Business and Leadership Lessons From the Brazilian Jiu Jitsu mats

In 2007, I was introduced to the art of Brazilian Jiu Jitsu (BJJ).  That introduction was humbling, to say the least, but my journey with BJJ has continued to teach me about life, business, and leadership over the last 15 years.

In the summer of 2007, I was driving to the Loveland Gold’s Gym for an afternoon workout.  As I drove to the gym, I passed a local mixed martial arts and jiu jitsu gym.  I had made this drive hundreds of times, but on this day, I decided I would stop by after my workout to see what this gym was all about.  I had no intention or interest in trying a BJJ class, nor did I know much about BJJ when I stepped in the doors; I just happened to arrive 10 minutes before one of their BJJ classes was about to begin.

As I walked through the doors, I was greeted by a young man named Noah. I told him I was interested in training, and he replied by telling me to jump on the mats and try a jiu jitsu class.  A little background, I was 27 at the time, filled with ego and attitude, and 200 plus pounds of muscle.   As I stepped onto the mats, Noah directed me to go and partner up with a young kid who looked to be half my age and was most certainly half my size.  Noah told me to go easy on him and gave me a firm pat on the back. 

Without much direction or instruction, this young kid told me we would begin the class by lightly grappling.  He told me that the goal is for one of us to take the other person to the ground, control them, and get them to submit by tapping out (this is where you tap your hand a couple of times on your opponent’s body, signaling that you are calling it quits). He reminded me multiple times that if any time during our match I wanted to quit, I just had to tap out. 

Sounded easy enough.  As I looked at this young kid, I figured it would be easy to manhandle him and put him to the ground and accomplish my goal of submitting him.  He and I slapped hands, bumped knuckles and I immediately attacked him.  I drove forward and grabbed him with all my force and strength.  As I did so, he fell to his back and elevated my body into the air, making me go upside down then land on my back.  He was now mounted on top of me, and I had no idea how this happened. All I knew is I had to escape.  I began to flail and flop my body around trying to escape.  I then pushed him off me in a bench press like motion.  He grabbed my arm, spun around the side of me, landed on his back and arm locked me.  As he continued to put pressure on my arm, I was forced to tap out, submit, and say “uncle”.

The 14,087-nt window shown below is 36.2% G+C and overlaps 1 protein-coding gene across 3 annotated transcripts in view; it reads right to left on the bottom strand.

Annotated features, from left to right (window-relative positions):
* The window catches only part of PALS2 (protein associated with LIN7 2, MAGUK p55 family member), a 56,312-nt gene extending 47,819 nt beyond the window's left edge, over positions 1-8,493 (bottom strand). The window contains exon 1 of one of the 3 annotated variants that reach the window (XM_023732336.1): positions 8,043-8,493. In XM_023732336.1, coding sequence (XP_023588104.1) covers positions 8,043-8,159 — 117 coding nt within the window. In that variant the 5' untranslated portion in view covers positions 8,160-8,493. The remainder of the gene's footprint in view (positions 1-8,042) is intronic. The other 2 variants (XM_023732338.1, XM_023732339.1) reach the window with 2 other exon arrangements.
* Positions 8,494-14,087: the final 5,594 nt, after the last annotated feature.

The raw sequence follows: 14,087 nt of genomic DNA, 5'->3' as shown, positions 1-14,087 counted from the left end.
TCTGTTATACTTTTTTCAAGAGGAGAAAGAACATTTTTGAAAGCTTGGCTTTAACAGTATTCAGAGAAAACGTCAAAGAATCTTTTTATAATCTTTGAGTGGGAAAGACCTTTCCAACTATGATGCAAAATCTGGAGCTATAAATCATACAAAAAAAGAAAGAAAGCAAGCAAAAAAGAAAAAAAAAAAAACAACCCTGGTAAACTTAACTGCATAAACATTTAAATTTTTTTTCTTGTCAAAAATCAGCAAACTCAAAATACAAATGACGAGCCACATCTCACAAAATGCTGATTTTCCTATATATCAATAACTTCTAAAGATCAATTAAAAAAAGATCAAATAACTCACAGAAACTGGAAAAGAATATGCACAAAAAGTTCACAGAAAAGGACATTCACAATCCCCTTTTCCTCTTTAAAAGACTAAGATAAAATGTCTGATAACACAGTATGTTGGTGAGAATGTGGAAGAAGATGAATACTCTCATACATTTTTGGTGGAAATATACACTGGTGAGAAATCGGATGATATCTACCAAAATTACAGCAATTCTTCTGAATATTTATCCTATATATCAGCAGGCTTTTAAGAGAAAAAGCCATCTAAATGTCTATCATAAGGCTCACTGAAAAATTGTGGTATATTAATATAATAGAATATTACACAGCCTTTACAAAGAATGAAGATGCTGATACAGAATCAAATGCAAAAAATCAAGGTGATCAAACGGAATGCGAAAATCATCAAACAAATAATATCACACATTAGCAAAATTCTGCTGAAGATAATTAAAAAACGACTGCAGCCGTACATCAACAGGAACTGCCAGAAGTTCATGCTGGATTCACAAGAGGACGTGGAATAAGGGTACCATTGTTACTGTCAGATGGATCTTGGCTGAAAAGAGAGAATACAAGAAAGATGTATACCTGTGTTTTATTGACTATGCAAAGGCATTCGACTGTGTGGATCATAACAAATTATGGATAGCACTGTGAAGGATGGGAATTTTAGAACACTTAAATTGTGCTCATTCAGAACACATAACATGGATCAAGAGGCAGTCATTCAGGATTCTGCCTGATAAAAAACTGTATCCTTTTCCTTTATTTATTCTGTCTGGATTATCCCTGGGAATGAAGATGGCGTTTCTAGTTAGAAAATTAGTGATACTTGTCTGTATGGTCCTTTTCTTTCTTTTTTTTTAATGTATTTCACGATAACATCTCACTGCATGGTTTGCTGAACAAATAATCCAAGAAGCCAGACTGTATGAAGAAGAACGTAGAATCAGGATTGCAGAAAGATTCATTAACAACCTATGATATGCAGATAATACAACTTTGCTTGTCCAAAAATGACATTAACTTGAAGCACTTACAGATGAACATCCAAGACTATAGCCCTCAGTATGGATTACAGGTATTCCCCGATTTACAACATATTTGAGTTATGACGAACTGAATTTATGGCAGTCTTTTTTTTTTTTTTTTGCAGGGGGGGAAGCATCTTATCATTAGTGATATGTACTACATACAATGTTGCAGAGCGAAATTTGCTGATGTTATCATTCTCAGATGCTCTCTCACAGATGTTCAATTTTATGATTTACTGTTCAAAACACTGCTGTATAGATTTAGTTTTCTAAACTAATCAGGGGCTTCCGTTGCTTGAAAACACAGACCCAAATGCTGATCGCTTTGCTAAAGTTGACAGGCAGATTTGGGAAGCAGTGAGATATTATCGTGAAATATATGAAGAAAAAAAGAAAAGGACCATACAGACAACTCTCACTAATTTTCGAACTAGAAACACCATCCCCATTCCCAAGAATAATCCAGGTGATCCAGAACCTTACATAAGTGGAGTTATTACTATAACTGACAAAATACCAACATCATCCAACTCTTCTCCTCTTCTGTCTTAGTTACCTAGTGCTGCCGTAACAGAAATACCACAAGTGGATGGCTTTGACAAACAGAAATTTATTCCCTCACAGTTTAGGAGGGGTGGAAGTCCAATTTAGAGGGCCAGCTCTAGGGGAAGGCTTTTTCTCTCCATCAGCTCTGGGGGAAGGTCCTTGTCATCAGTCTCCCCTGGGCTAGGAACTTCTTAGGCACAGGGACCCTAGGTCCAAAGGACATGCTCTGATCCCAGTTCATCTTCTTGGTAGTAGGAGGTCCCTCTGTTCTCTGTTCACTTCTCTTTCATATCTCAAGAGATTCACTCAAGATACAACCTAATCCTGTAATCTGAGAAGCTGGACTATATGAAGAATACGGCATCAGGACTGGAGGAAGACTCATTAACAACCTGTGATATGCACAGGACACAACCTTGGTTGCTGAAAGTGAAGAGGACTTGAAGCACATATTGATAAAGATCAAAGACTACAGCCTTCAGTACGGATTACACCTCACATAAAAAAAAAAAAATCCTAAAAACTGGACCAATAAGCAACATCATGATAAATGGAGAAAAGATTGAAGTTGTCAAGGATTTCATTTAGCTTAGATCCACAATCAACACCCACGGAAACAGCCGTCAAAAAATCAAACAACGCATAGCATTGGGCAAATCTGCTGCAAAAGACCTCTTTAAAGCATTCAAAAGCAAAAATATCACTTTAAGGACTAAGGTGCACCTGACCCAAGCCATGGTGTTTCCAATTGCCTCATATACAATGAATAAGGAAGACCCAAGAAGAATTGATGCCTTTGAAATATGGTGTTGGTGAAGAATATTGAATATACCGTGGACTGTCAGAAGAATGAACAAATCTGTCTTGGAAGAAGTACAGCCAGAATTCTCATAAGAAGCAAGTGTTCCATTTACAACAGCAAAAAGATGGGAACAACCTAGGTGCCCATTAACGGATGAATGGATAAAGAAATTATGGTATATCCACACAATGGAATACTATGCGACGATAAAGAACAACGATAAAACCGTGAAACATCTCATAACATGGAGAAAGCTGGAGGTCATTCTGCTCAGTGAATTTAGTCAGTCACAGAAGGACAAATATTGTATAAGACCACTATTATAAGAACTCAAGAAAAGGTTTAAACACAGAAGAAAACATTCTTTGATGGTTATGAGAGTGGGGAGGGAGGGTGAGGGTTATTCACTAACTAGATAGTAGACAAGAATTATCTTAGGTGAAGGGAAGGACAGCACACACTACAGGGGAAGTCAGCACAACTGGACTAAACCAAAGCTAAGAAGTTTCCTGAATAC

Eyes wide and mouth open, I was in shock.  How did this happen?  My shock turned to frustration and aggression as we slapped hands and bumped knuckles again.  This time, I attacked him with more speed, force, and strength.  I ended up on my back again with him on top of me.  I continued to try and shake him off me and this time I turned to my stomach.  As I did so, he wrapped his skinny little arms around my neck and choked me. As my world began to close in, I was forced to tap out again.

This experience was one of the most humbling ones of my life.  Believe it or not, I fell in love with BJJ that day, and continued coming back to train.  I have spent the last 15 years training, and the last 10 teaching Brazilian Jiu Jitsu to adults and children.  Over my years of training, I have competed in many tournaments, and even have had to use jiu jitsu off the mats a couple of times to defend myself and my family. In 2019, my longtime friend and training partner, Troy Pettyjohn, and I founded NOCO Jiu Jitsu.

Jiu jitsu has taught me many lessons about life, business, and leadership, and I would love to share some with you in this blog.